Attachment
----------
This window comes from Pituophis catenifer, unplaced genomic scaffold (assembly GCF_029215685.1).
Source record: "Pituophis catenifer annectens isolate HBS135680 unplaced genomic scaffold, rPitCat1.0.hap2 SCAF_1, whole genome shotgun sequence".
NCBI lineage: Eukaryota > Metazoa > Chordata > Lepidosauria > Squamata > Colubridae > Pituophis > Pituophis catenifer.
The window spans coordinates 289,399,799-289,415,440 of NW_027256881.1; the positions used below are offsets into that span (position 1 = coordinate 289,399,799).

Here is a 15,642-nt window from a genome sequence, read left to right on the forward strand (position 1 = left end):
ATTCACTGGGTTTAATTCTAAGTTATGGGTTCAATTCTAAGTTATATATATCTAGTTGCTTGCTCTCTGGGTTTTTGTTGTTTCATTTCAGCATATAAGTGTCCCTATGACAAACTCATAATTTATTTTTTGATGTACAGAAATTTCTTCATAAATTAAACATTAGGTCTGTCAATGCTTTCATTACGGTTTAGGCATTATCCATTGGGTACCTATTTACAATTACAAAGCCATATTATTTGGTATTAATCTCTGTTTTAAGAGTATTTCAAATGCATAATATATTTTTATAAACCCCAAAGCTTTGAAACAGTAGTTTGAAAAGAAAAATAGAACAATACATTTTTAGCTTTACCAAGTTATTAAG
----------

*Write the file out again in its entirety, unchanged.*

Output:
This window comes from Pituophis catenifer, unplaced genomic scaffold (assembly GCF_029215685.1).
Source record: "Pituophis catenifer annectens isolate HBS135680 unplaced genomic scaffold, rPitCat1.0.hap2 SCAF_1, whole genome shotgun sequence".
NCBI lineage: Eukaryota > Metazoa > Chordata > Lepidosauria > Squamata > Colubridae > Pituophis > Pituophis catenifer.
The window spans coordinates 289,399,799-289,415,440 of NW_027256881.1; the positions used below are offsets into that span (position 1 = coordinate 289,399,799).

Here is a 15,642-nt window from a genome sequence, read left to right on the forward strand (position 1 = left end):
ATTCACTGGGTTTAATTCTAAGTTATGGGTTCAATTCTAAGTTATATATATCTAGTTGCTTGCTCTCTGGGTTTTTGTTGTTTCATTTCAGCATATAAGTGTCCCTATGACAAACTCATAATTTATTTTTTGATGTACAGAAATTTCTTCATAAATTAAACATTAGGTCTGTCAATGCTTTCATTACGGTTTAGGCATTATCCATTGGGTACCTATTTACAATTACAAAGCCATATTATTTGGTATTAATCTCTGTTTTAAGAGTATTTCAAATGCATAATATATTTTTATAAACCCCAAAGCTTTGAAACAGTAGTTTGAAAAGAAAAATAGAACAATACATTTTTAGCTTTACCAAGTTATTAAG